by Sonja Horoshko | November 17, 2014 8:55 pm
Five-time San Juan County Commisisoner Mark Maryboy’s work for the county may not be over.
During a county-commission work session Sept. 15, Commissioner Lyman proposed that a position be created for Maryboy, a county commissioner from 1986 to 2002 and from 2006 to 2010, to serve as the county’s “southern liaison” with the Navajos. The county already has a northern liaison, Jerry McNeely, who works with Spanish Valley residents between Moab and Monticello, attending meetings the commissioners can’t get to in the sprawling, 7,933-square-mile county.
Commissioners Bruce Adams and Ken Maryboy – Mark’s brother – discussed the possibility with Lyman and put it on the agenda for a vote at the next regular commission meeting the following Monday, Sept 22.
On that day, however, Adams was absent because of a family emergency, so a decision was delayed because Maryboy would have to recuse himself from the vote, leaving only Lyman.
The idea has raised some questions and concerns.
Former County Commissioner Lynn Stevens told the Free Press, “I don’t understand in any way why there’s a need for a liaison. When San Juan County is districted and one of them is entirely Navajo, that person is very adequate to represent the Navajo people. I am strongly opposed to the idea and know many Navajo people who have told me they are as well. It is an insult to the voting process.”
Morgan agreed. “The elected District 3 commissioner represents the Navajo,” he said in a phone interview. “That person, whoever he or she is, becomes the liaison between the people, the tribe and the county. It is not appropriate to bring in another unelected, appointed office in an attempt to diminish the power of a commissioner elected in a legal process by the people.”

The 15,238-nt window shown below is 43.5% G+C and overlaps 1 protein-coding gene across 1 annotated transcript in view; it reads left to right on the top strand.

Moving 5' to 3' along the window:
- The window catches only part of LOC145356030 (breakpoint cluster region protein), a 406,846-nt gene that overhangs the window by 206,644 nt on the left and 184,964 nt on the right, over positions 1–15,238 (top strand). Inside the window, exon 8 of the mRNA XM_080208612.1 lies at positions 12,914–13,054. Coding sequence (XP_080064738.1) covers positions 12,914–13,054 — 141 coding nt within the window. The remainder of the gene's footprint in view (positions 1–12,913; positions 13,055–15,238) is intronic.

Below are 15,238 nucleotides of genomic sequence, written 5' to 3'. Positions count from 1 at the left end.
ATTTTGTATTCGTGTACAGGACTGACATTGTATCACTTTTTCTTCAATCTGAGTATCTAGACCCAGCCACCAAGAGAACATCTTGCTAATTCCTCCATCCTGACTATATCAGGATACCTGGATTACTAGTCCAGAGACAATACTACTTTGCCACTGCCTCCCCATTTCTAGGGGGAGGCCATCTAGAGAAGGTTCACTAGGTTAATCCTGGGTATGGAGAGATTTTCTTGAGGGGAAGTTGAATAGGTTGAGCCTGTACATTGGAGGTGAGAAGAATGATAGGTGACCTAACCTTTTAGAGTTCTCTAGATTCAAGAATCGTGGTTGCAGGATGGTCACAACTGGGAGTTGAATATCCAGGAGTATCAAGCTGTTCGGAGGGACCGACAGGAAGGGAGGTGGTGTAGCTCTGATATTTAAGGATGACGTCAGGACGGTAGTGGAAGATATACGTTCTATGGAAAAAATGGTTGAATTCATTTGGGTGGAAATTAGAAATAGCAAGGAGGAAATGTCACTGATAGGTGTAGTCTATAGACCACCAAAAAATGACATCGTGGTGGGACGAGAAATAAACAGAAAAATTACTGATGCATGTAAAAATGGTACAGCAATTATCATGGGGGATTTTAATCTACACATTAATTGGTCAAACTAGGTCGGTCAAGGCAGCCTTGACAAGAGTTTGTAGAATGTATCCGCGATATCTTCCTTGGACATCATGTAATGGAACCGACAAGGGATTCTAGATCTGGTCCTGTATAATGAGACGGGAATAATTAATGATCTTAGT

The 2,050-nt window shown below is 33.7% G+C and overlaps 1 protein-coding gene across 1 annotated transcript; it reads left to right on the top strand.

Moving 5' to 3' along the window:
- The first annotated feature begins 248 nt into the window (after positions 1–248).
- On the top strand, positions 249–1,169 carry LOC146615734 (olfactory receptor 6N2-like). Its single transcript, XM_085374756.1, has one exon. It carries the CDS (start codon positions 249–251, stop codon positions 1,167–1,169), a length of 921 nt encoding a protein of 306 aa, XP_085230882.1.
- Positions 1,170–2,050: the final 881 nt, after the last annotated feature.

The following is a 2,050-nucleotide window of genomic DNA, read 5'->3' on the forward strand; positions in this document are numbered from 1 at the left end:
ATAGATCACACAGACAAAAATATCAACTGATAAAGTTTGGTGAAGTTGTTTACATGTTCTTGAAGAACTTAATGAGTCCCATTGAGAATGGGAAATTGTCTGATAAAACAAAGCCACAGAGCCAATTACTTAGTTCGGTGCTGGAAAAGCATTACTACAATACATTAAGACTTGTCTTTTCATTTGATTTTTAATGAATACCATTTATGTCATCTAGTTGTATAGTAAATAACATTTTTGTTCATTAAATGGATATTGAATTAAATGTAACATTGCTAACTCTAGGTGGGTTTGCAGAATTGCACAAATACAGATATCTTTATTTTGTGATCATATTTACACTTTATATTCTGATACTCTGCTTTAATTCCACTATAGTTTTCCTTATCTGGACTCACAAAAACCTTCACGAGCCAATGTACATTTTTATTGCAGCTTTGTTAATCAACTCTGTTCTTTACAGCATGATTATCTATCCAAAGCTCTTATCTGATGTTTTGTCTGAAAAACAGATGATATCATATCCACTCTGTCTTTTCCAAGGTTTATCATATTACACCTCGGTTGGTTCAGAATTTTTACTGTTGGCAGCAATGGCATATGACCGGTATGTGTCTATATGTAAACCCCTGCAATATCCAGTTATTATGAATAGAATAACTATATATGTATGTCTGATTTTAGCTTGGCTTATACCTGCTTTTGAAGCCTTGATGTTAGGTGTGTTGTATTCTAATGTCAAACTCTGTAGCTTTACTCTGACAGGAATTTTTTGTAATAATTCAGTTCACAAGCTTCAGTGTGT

He said when he was a county commissioner, Utah’s Native people had a liaison position appointed to the governor’s cabinet, something he thought was valuable. “We had the governor’s ear. Things got done. What happened to that representation on that state level? It’s not there any more. It’s as if the clock got smashed when that ended. Nothing has happened. It is my intent to get that appropriate representation back for my people and I will work to do that if I am elected.”
However, others have said that anything that furthers communication between the county and the Navajo Nation would be beneficial. Some have suggested it might be more appropriate, though, to wait until a new commissioner is elected Nov. 4 in the all-Navajo District 3 before making a decision on who should be the liaison.
Candidate Benally told the Free Press it would be “premature” to comment on the liaison issue. “I have to consult my committee,” she said.
There is said to be a petition circulating in Montezuma Creek opposing the appointment of a southern liaison. However, Benally did not return a follow-up call to verify the existence of the petition or to clarify her opinion on the liaison proposal after meeting with her committee.
Atcitty did not reply to a message seeking comment on the same topic.
The issue is to be on the agenda at the next regular commission meeting Monday, Oct. 6.
Gail Binkly contributed to this report.
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